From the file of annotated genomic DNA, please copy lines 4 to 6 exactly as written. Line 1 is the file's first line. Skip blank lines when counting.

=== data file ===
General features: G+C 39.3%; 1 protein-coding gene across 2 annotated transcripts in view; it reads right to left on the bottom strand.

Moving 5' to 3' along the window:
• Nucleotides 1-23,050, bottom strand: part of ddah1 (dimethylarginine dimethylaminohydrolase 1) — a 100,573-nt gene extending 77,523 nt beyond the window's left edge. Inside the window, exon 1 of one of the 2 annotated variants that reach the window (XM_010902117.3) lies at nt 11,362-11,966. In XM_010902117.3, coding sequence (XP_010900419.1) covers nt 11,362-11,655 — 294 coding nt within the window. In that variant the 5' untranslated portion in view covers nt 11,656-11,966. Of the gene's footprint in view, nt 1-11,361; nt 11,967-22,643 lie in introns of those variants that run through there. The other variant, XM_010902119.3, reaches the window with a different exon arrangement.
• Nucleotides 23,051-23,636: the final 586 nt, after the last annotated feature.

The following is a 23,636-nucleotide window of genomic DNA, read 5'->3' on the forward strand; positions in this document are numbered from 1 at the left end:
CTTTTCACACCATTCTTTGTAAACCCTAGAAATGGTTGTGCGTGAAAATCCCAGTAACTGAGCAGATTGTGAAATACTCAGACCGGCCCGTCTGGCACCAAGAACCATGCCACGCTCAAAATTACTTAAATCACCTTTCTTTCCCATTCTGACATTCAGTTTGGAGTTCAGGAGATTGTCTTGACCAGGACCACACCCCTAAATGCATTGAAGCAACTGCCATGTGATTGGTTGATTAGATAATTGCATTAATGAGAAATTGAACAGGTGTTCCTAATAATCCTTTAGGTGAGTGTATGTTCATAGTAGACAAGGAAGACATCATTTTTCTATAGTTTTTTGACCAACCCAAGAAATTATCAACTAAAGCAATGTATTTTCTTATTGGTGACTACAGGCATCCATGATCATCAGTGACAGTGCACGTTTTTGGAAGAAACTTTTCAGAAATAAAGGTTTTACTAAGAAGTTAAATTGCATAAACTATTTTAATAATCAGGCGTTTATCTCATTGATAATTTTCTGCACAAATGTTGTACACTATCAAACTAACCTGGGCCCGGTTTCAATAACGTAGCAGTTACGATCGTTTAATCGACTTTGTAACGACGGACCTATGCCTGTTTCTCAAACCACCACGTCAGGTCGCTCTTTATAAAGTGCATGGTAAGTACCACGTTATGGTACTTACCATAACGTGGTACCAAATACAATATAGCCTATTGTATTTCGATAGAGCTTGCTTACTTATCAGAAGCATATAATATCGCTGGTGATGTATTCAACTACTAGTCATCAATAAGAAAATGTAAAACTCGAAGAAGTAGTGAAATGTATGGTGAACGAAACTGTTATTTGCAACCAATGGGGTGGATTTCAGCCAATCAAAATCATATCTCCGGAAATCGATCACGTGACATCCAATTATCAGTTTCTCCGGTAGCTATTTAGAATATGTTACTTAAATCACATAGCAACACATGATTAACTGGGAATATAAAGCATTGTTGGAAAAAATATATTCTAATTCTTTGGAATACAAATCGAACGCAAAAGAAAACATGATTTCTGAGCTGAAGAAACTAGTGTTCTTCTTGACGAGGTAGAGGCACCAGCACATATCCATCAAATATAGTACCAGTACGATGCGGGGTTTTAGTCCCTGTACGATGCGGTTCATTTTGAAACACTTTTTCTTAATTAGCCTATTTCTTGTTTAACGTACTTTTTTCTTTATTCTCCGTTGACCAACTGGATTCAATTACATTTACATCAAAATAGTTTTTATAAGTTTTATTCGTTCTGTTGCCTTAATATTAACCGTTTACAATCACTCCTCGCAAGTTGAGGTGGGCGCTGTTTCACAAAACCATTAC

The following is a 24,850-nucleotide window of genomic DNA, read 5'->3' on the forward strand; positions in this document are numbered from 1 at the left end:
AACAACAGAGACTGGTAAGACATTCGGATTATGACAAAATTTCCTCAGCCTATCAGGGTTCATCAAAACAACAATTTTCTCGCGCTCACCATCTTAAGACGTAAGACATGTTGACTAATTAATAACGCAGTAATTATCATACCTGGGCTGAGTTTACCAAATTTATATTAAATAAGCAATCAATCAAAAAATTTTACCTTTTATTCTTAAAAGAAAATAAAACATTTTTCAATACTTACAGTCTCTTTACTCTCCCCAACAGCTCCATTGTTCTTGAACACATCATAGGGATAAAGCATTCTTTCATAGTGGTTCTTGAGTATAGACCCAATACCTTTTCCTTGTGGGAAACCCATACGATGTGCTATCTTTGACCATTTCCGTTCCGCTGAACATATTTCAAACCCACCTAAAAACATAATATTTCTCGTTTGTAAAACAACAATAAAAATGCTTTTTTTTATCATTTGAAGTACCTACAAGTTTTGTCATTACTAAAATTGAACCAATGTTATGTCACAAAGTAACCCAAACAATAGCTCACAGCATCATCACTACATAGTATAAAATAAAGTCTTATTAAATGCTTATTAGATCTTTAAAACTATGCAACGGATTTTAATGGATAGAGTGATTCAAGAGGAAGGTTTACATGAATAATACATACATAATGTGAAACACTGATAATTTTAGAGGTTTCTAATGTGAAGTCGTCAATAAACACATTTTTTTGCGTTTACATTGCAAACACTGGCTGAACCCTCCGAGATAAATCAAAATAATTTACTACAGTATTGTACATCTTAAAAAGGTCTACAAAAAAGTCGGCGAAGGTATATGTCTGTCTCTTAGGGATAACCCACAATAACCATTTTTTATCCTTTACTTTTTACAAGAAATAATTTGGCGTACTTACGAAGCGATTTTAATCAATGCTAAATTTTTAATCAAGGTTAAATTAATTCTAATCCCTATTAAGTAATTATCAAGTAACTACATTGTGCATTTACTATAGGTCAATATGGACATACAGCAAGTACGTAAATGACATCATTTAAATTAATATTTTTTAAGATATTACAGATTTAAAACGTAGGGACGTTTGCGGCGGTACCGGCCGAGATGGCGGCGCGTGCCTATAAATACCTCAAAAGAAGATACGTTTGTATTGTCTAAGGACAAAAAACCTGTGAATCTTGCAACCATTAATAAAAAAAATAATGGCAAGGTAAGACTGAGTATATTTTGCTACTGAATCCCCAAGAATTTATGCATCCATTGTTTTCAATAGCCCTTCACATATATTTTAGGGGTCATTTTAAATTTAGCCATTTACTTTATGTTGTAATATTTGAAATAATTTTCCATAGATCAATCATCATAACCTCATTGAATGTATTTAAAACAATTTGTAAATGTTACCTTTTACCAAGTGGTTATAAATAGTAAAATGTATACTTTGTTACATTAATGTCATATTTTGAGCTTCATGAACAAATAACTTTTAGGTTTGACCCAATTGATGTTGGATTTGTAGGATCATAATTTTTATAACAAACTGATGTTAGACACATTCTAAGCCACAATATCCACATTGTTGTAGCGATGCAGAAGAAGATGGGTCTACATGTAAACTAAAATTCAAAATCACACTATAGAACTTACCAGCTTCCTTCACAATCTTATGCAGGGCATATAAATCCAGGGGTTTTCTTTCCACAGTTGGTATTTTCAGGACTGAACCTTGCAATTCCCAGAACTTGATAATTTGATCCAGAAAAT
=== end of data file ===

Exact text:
• Nucleotides 23,051-23,636: the final 586 nt, after the last annotated feature.

The following is a 23,636-nucleotide window of genomic DNA, read 5'->3' on the forward strand; positions in this document are numbered from 1 at the left end:
CTTTTCACACCATTCTTTGTAAACCCTAGAAATGGTTGTGCGTGAAAATCCCAGTAACTGAGCAGATTGTGAAATACTCAGACCGGCCCGTCTGGCACCAAGAACCATGCCACGCTCAAAATTACTTAAATCACCTTTCTTTCCCATTCTGACATTCAGTTTGGAGTTCAGGAGATTGTCTTGACCAGGACCACACCCCTAAATGCATTGAAGCAACTGCCATGTGATTGGTTGATTAGATAATTGCATTAATGAGAAATTGAACAGGTGTTCCTAATAATCCTTTAGGTGAGTGTATGTTCATAGTAGACAAGGAAGACATCATTTTTCTATAGTTTTTTGACCAACCCAAGAAATTATCAACTAAAGCAATGTATTTTCTTATTGGTGACTACAGGCATCCATGATCATCAGTGACAGTGCACGTTTTTGGAAGAAACTTTTCAGAAATAAAGGTTTTACTAAGAAGTTAAATTGCATAAACTATTTTAATAATCAGGCGTTTATCTCATTGATAATTTTCTGCACAAATGTTGTACACTATCAAACTAACCTGGGCCCGGTTTCAATAACGTAGCAGTTACGATCGTTTAATCGACTTTGTAACGACGGACCTATGCCTGTTTCTCAAACCACCACGTCAGGTCGCTCTTTATAAAGTGCATGGTAAGTACCACGTTATGGTACTTACCATAACGTGGTACCAAATACAATATAGCCTATTGTATTTCGATAGAGCTTGCTTACTTATCAGAAGCATATAATATCGCTGGTGATGTATTCAACTACTAGTCATCAATAAGAAAATGTAAAACTCGAAGAAGTAGTGAAATGTATGGTGAACGAAACTGTTATTTGCAACCAATGGGGTGGATTTCAGCCAATCAAAATCATATCTCCGGAAATCGATCACGTGACATCCAATTATCAGTTTCTCCGGTAGCTATTTAGAATATGTTACTTAAATCACATAGCAACACATGATTAACTGGGAATATAAAGCATTGTTGGAAAAAATATATTCTAATTCTTTGGAATACAAATCGAACGCAAAAGAAAACATGATTTCTGAGCTGAAGAAACTAGTGTTCTTCTTGACGAGGTAGAGGCACCAGCACATATCCATCAAATATAGTACCAGTACGATGCGGGGTTTTAGTCCCTGTACGATGCGGTTCATTTTGAAACACTTTTTCTTAATTAGCCTATTTCTTGTTTAACGTACTTTTTTCTTTATTCTCCGTTGACCAACTGGATTCAATTACATTTACATCAAAATAGTTTTTATAAGTTTTATTCGTTCTGTTGCCTTAATATTAACCGTTTACAATCACTCCTCGCAAGTTGAGGTGGGCGCTGTTTCACAAAACCATTAC